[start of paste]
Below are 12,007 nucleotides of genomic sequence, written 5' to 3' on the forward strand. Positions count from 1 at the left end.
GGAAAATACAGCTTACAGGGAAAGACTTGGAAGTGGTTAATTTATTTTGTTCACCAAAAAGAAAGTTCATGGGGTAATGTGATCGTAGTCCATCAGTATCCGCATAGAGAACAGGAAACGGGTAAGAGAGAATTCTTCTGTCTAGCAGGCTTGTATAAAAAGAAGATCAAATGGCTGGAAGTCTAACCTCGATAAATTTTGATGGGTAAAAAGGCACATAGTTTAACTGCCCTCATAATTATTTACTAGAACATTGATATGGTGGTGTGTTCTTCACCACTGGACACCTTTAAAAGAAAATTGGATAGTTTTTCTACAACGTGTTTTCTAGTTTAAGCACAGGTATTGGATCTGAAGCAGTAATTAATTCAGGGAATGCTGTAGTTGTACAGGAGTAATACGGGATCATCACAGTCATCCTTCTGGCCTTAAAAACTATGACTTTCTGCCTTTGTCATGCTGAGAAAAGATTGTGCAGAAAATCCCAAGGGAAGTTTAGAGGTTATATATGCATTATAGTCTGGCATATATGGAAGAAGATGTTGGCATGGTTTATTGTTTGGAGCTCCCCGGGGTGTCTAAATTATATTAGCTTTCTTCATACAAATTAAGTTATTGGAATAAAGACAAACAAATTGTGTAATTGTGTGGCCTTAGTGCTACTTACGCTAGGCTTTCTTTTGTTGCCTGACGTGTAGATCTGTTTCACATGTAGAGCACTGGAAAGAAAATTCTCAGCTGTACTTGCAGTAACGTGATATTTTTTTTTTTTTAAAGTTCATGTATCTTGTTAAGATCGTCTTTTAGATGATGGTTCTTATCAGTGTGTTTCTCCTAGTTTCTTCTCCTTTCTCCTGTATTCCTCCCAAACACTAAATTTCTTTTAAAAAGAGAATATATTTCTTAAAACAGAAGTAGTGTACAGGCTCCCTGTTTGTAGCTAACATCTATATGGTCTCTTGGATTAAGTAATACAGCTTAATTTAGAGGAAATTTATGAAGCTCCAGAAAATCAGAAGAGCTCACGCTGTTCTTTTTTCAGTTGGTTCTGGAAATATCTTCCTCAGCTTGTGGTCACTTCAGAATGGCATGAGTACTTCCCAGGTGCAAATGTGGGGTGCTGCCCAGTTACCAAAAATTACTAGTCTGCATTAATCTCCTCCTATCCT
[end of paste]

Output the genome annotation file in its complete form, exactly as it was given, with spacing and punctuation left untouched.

Below are 12,007 nucleotides of genomic sequence, written 5' to 3' on the forward strand. Positions count from 1 at the left end.
GGAAAATACAGCTTACAGGGAAAGACTTGGAAGTGGTTAATTTATTTTGTTCACCAAAAAGAAAGTTCATGGGGTAATGTGATCGTAGTCCATCAGTATCCGCATAGAGAACAGGAAACGGGTAAGAGAGAATTCTTCTGTCTAGCAGGCTTGTATAAAAAGAAGATCAAATGGCTGGAAGTCTAACCTCGATAAATTTTGATGGGTAAAAAGGCACATAGTTTAACTGCCCTCATAATTATTTACTAGAACATTGATATGGTGGTGTGTTCTTCACCACTGGACACCTTTAAAAGAAAATTGGATAGTTTTTCTACAACGTGTTTTCTAGTTTAAGCACAGGTATTGGATCTGAAGCAGTAATTAATTCAGGGAATGCTGTAGTTGTACAGGAGTAATACGGGATCATCACAGTCATCCTTCTGGCCTTAAAAACTATGACTTTCTGCCTTTGTCATGCTGAGAAAAGATTGTGCAGAAAATCCCAAGGGAAGTTTAGAGGTTATATATGCATTATAGTCTGGCATATATGGAAGAAGATGTTGGCATGGTTTATTGTTTGGAGCTCCCCGGGGTGTCTAAATTATATTAGCTTTCTTCATACAAATTAAGTTATTGGAATAAAGACAAACAAATTGTGTAATTGTGTGGCCTTAGTGCTACTTACGCTAGGCTTTCTTTTGTTGCCTGACGTGTAGATCTGTTTCACATGTAGAGCACTGGAAAGAAAATTCTCAGCTGTACTTGCAGTAACGTGATATTTTTTTTTTTTTAAAGTTCATGTATCTTGTTAAGATCGTCTTTTAGATGATGGTTCTTATCAGTGTGTTTCTCCTAGTTTCTTCTCCTTTCTCCTGTATTCCTCCCAAACACTAAATTTCTTTTAAAAAGAGAATATATTTCTTAAAACAGAAGTAGTGTACAGGCTCCCTGTTTGTAGCTAACATCTATATGGTCTCTTGGATTAAGTAATACAGCTTAATTTAGAGGAAATTTATGAAGCTCCAGAAAATCAGAAGAGCTCACGCTGTTCTTTTTTCAGTTGGTTCTGGAAATATCTTCCTCAGCTTGTGGTCACTTCAGAATGGCATGAGTACTTCCCAGGTGCAAATGTGGGGTGCTGCCCAGTTACCAAAAATTACTAGTCTGCATTAATCTCCTCCTATCCT